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Dodge & Burn

Chapter Description

Learn how to dodge and burn photographs using Adobe Photoshop. In this sample chapter from The Hidden Power of Adobe Photoshop: Mastering Blend Modes and Adjustment Layers for Photography, Scott Valentine teaches how to selectively lighten (dodging) or darken (burning) individual areas of an image to regulate exposure.

Bright Eyes

One of the secrets of retouching is enhancing small details that draw a viewer’s attention. For faces, that means eyes! Adding a little brightness and shine to the subject’s eyes will make them seem more lifelike to the viewer. This technique should be used with restraint, as overdoing it will be obvious, or at least disturbing.


The choice to use Soft Light here is a nod to that restraint. When I first started using this technique, I relied on Screen, which does not become useful until the opacity is lowered (multiply is the same way). That meant at some point I was not actually brightening the colors so much as adding white and desaturating. Soft Light is not nearly as strong as Screen, but has the advantage of preserving the saturation of the lighter colors.


On a blank layer above the photo, set the blending mode to Soft Light. Use a soft, round brush set to about 20% opacity and 30% flow, a little smaller than the iris (the colored part of the eye). Choose white as your foreground color and work gently around the lighter areas of the eyes, paying attention to and preserving much of the natural shading. The soft brush will also brighten a little of the skin around the eye, and that’s fine so long as it’s not overdone. The goal is subtle enhancement, not a glowing horror film effect.

Once the overall shaping is complete, decrease the brush size to about half that of the iris, then lower the opacity to about 10%. Look for where the image light is coming from and how it highlights the iris. There should be a lighter and darker area, and you will paint very carefully in that lighter region, creating a new highlight (avoid the pupil at this stage). If the effect is too much, undo it and lower the Flow setting to 10%. You should look for just the barest change here at first.

For softly lit portraits, this should probably be all you need for the highlights. You want to both enhance the shape of the eyeball and bring out the color without diluting it. Highlights over the iris are meant to show clarity as well as draw attention.

Now it’s time to work in the darks just a bit. Switch the paint color to black and ensure the brush is small enough to deal with the edges of the iris. Gently brush over the dark edges to give them a little more presence. You can also use this over the pupils, but don’t fill them in completely—a tiny variation in the blacks implies depth here.


The rims of the eyelid can also be painted over, especially at the outer edges of the subject’s eyes. This same technique can be applied to eyelashes as well.

Bring a little of the color back in with a new blank layer set to Overlay blending mode. Sample a part of the eye color that is reasonably saturated but not too dark. Make a few small strokes outward from the pupil to the edge of the iris. This is a really subjective part of the technique, as it’s easy to get wrong. The look you’re going for is to disrupt the highlight just enough to maintain realism, without creating artifacts or looking like the eyes have been colored in. Overlay will have the effect of darkening these areas most typically, unless the model has extremely bright irises already (such as you might encounter with colored contacts or some animals). Often, just a few dabs or tiny strokes will be sufficient.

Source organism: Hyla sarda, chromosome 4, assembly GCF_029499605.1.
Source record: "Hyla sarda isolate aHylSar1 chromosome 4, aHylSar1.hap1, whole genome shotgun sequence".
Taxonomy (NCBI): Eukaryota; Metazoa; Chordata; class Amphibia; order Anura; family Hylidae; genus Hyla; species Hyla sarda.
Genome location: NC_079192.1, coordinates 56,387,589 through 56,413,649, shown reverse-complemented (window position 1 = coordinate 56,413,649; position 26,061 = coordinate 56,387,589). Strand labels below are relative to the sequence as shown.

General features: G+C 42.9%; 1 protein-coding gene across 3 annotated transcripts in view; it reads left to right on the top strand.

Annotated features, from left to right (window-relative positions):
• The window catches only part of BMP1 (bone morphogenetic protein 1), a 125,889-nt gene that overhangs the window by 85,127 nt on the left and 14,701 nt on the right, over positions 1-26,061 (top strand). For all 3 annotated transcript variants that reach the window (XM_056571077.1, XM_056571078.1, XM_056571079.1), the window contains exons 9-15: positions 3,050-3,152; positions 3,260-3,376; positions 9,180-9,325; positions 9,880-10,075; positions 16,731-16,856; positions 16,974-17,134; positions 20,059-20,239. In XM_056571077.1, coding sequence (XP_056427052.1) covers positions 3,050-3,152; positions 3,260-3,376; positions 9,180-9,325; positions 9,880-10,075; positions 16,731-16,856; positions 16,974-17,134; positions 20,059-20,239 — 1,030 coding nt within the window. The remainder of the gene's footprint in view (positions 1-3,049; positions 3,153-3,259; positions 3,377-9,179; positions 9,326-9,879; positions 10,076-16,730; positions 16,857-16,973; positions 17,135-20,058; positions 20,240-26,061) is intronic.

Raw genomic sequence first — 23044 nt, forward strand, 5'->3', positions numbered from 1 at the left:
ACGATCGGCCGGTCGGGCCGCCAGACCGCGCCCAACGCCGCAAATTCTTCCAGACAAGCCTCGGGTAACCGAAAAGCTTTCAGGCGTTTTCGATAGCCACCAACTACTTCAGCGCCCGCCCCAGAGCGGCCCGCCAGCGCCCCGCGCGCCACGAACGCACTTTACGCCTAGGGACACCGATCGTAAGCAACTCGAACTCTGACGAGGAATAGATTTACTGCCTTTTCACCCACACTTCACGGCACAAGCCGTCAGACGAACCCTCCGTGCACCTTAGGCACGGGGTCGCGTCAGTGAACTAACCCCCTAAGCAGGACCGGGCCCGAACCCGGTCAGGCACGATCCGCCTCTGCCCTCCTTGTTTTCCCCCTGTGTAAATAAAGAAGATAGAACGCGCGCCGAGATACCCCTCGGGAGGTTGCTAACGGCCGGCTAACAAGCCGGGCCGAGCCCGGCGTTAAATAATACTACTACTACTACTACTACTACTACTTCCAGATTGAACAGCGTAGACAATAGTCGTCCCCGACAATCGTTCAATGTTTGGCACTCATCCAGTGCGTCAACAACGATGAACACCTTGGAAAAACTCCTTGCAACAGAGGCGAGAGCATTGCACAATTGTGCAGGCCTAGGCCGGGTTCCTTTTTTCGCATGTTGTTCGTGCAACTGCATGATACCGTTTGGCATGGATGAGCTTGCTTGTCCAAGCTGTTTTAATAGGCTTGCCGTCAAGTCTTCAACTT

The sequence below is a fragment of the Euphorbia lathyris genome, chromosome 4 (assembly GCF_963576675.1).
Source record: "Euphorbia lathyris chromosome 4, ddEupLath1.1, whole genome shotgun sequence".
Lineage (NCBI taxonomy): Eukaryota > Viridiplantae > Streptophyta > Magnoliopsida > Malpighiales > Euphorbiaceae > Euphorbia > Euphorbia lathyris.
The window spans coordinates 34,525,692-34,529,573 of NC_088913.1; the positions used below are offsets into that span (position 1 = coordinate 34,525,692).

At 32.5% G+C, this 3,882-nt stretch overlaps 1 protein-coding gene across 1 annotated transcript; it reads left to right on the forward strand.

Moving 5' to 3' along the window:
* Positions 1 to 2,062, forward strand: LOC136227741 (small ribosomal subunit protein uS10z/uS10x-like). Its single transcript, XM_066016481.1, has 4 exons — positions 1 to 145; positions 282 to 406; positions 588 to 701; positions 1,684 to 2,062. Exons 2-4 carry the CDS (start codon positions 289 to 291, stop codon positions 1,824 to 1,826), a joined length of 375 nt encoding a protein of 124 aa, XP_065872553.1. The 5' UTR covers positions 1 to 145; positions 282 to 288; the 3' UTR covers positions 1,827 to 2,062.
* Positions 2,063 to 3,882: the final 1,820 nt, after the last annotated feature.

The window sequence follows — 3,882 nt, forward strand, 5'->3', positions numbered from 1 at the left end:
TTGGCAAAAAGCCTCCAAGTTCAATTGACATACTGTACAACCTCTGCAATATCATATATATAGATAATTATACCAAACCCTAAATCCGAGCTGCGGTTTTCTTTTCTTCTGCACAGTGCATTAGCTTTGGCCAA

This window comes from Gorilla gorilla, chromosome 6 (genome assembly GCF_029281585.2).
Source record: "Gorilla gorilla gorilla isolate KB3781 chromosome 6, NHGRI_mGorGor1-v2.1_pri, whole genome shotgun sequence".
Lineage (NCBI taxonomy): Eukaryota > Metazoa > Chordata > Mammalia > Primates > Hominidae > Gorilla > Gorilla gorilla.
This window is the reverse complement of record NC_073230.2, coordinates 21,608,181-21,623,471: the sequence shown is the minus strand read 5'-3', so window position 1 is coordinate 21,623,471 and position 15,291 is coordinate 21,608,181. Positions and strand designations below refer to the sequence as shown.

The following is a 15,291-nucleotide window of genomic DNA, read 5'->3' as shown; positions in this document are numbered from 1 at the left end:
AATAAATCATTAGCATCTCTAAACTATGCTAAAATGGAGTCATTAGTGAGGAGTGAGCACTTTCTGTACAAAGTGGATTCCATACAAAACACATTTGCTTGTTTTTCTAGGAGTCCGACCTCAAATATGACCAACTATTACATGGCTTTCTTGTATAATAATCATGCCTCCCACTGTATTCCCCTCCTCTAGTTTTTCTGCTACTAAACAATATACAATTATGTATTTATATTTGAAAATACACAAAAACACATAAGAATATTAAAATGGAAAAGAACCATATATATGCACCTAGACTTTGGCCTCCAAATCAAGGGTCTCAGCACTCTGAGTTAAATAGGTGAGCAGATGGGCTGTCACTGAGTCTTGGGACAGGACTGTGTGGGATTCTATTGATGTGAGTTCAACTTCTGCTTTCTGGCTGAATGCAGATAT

Overlay is a bit stronger than Soft Light, and helps bring back some of the saturation of the colors you sample from the eye without losing detail or causing artifacts. Here is a little demonstration of using the various blending modes for this kind of dodge and burn.

Notice that Overlay (bottom pair of lines) has a stronger effect in the midtones when painting with black or white, while Soft Light is more uniform across the range from black to white. When you want to enhance what’s there, choose one of these two blending modes.

In some cases, you can get a dramatic, vibrant change using a slightly different approach. Rather than gently painting in the highlights, this is kind of a brute force method of getting a glassy-eyed look.

On a blank layer set to Normal blending, use a hard, round brush the same size as the iris. Set the brush’s Flow and Opacity options to 100%. Pick a neutral gray, around 55% brightness, and stamp a single dot over each eye. Add some noise for texture by choosing Filter > Noise > Add Noise, and choose Gaussian, about 15%–25%. Deselect Monochrome so you get some color variation.

Now change the layer blending mode to Divide.


Egad! It’s horrible! Lower the Opacity—quick. Depending on the original eye, the opacity range could be anywhere from 10% up to 80%, so just try it out. Now add a layer mask and soften your round brush. Mask the edges and the pupil. Alternatively, switch the Brush blending mode in the options bar to Clear. This erases the paint on the canvas using the same brush, and you can avoid creating a mask. Also, if the speckled colors are too strong, use a Gaussian blur of about 1 pixel to soften the look.

Now we have a very bright, highlighted iris. Both methods can be made to give nice results. The painting method gives you control over position and shape of the highlights, while the selection method is very fast. There is no reason the two can’t be combined, either. In general, Soft Light blending will be more precise and fit a wider variety of eye colors with little variation. The Divide method can be hit or miss, but gives really dramatic results very quickly.

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